For Roan, doing all of this is worth it to temporarily create a magical, anything-can-happen sanctuary for her fans — who are largely young and queer — while honoring the local community; each show opens with performances from local drag stars. “That's the whole point of the tour: to give people a safe space to come and dress up,” she explains. “No one's going to say anything mean to you. And you can dance and be queer.”
While the language of providing a “safe space” has become severely diluted in this day and age, Roan takes it seriously. She played Nashville, Tennessee the same night the state passed its controversial bill prohibiting and restricting drag shows. While she was emotional, she also had to think about how she was going to protect her fans.
“My show's all ages,” she says. “Of course, I want to be like, ‘F*ck you, I'm going to have a drag show.’ [But], I can't put queer people in danger. I'm not putting those drag queens in f*cking jail. Obviously in New York and LA and Seattle on the coasts, that doesn't cross your mind as much, but I'm from southern Missouri. I'm traveling through a lot of conservative states. It's so real there. For that show specifically, and in the South, I hired extra security. I wanted to make sure that no one was going to fuck with anyone. Because if I'm going to promote that it's a safe space for queer people, it's got to be a safe space for queer people.”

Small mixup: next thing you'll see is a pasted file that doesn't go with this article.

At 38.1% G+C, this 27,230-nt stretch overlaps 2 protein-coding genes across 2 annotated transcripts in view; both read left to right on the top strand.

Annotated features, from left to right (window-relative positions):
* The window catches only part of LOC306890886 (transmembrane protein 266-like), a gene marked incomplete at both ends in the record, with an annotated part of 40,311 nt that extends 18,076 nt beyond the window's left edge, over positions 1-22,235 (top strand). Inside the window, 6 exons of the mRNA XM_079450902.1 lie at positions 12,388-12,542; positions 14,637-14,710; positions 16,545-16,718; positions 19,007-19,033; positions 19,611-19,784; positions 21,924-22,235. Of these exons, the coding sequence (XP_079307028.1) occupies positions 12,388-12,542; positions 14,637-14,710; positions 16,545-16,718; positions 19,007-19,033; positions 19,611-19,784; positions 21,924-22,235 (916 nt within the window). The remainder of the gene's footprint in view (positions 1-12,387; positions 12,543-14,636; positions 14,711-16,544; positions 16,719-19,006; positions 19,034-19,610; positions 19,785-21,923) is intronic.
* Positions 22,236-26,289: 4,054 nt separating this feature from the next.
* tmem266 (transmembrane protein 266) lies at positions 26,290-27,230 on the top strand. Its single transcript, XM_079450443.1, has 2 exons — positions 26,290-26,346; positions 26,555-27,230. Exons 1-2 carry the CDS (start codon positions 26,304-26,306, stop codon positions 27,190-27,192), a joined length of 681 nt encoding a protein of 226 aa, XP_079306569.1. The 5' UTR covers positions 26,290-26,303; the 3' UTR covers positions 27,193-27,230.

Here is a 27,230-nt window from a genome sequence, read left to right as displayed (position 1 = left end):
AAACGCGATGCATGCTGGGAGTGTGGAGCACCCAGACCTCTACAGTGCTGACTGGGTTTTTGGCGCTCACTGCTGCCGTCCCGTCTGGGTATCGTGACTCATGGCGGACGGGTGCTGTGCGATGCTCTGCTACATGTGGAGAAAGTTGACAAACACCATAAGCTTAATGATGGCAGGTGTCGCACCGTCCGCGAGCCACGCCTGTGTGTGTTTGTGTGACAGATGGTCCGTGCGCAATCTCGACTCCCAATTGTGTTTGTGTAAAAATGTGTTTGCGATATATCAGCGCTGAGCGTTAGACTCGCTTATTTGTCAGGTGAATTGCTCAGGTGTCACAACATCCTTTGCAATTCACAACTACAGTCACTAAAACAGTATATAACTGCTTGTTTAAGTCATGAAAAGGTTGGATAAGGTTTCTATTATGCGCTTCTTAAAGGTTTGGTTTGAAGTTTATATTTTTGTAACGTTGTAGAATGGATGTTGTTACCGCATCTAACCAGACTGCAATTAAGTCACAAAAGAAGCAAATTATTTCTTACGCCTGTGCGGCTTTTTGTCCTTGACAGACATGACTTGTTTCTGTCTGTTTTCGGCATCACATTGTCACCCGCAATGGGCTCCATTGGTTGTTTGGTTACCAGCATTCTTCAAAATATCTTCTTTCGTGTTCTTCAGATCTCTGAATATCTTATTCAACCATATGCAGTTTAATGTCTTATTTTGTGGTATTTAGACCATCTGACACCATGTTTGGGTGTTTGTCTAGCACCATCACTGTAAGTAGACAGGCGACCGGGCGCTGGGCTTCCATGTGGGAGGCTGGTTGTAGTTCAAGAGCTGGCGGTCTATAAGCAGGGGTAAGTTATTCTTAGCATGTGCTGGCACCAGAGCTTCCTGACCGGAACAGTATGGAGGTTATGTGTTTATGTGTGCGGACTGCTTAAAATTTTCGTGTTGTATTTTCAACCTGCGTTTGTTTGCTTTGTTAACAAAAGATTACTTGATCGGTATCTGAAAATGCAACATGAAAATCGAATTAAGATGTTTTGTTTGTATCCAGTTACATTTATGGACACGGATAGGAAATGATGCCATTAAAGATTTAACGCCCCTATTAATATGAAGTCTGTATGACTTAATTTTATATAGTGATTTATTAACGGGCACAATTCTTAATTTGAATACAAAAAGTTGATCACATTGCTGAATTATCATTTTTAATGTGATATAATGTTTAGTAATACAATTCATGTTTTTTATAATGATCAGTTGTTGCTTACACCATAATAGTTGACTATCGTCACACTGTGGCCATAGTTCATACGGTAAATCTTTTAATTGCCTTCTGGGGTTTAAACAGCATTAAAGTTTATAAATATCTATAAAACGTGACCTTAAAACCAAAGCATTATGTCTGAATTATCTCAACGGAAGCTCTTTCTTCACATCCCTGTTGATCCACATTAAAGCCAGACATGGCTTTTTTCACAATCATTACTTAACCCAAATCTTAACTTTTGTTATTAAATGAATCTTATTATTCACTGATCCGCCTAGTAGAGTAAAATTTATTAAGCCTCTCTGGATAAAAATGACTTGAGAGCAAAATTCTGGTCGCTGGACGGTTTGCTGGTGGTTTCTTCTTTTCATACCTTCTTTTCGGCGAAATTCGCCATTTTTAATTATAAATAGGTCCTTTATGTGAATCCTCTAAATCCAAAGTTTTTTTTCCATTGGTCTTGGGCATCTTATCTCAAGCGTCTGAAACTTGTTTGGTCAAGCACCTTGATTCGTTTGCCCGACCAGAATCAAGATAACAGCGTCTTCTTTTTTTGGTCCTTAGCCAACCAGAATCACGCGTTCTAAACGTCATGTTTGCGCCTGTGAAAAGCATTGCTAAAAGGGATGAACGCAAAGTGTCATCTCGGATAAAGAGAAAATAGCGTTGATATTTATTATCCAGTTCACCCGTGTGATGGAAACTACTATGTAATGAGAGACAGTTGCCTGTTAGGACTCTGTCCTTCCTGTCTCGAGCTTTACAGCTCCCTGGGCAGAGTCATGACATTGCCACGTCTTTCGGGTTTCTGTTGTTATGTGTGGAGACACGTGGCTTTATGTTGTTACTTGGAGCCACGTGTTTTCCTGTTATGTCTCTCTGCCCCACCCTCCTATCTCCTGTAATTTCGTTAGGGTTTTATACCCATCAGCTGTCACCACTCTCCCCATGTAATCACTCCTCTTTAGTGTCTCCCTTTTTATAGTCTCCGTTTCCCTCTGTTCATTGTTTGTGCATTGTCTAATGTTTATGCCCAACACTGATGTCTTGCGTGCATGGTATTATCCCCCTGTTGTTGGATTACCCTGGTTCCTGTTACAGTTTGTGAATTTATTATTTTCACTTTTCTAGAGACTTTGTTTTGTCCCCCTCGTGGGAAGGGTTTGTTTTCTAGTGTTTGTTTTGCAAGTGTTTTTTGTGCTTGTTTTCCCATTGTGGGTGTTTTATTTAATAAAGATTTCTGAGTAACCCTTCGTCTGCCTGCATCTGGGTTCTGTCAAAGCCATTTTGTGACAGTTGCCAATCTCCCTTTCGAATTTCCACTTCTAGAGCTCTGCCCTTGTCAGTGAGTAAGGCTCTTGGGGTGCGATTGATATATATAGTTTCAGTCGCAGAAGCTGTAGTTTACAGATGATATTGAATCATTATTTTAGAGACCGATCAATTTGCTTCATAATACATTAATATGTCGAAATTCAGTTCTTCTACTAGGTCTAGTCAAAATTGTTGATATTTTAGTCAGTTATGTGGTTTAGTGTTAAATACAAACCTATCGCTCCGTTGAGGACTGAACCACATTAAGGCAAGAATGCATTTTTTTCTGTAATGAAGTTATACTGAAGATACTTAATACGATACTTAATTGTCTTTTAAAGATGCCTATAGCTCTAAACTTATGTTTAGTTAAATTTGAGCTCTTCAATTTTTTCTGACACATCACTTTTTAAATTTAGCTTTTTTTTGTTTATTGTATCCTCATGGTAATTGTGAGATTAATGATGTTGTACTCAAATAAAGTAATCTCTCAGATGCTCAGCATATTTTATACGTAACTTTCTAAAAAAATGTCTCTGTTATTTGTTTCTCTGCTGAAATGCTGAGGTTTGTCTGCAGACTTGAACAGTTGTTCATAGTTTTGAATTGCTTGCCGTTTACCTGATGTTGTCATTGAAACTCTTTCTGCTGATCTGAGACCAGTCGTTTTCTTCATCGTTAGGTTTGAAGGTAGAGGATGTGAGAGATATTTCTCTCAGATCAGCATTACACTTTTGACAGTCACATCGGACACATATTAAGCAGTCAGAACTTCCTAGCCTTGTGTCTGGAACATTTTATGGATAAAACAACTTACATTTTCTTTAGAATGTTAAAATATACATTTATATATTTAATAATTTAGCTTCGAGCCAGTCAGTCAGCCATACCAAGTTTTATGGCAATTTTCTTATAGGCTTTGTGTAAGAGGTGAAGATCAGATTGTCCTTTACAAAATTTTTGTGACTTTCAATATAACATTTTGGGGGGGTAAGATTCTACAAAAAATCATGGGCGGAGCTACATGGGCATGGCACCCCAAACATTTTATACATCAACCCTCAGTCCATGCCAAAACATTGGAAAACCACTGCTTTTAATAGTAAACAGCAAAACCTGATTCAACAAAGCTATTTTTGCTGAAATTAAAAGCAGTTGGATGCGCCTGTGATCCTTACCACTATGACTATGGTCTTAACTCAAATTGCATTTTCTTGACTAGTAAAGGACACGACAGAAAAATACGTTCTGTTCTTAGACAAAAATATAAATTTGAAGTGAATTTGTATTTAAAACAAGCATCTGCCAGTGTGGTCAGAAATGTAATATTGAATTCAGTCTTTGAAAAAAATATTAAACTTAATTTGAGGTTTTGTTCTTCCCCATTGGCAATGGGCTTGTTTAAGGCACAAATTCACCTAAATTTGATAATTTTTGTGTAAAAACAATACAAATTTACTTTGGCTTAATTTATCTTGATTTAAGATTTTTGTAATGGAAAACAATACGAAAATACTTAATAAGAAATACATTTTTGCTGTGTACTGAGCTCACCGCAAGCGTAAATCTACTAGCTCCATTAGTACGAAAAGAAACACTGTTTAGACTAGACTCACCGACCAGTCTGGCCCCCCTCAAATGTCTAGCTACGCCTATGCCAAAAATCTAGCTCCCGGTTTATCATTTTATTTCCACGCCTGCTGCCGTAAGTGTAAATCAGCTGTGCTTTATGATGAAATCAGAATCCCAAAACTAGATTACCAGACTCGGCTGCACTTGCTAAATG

Her community-oriented philosophy bleeds into the other small business decisions she makes. A portion of the tour’s ticket sales is going to For The Gworls, a Brooklyn-based mutual aid fund that helps Black trans people pay for rent, gender-affirming surgery, and more. Roan also doesn’t have a rider, because: “Just give me the budget that you would [use for it] and I give it to my band, and they can go get whatever.”
On Tuesday night, when Roan’s show finally closed with her anthem of liberation, “Pink Pony Club,” the crowd screamed its lyrics word-for-word back to her, the room vibrating with an overwhelming feeling of release and relief. Confetti showered from the ceiling. For Roan, it was just another show in the books.
“Headlining is hard. Doing a van tour — we're not in a bus, that’s luxurious — this is the nitty gritty of touring. This is freaking hard,” she says. “[But] it makes it all worth it seeing people sing to my songs and feel like it's a safe space.”
Photos by Hope Alexander.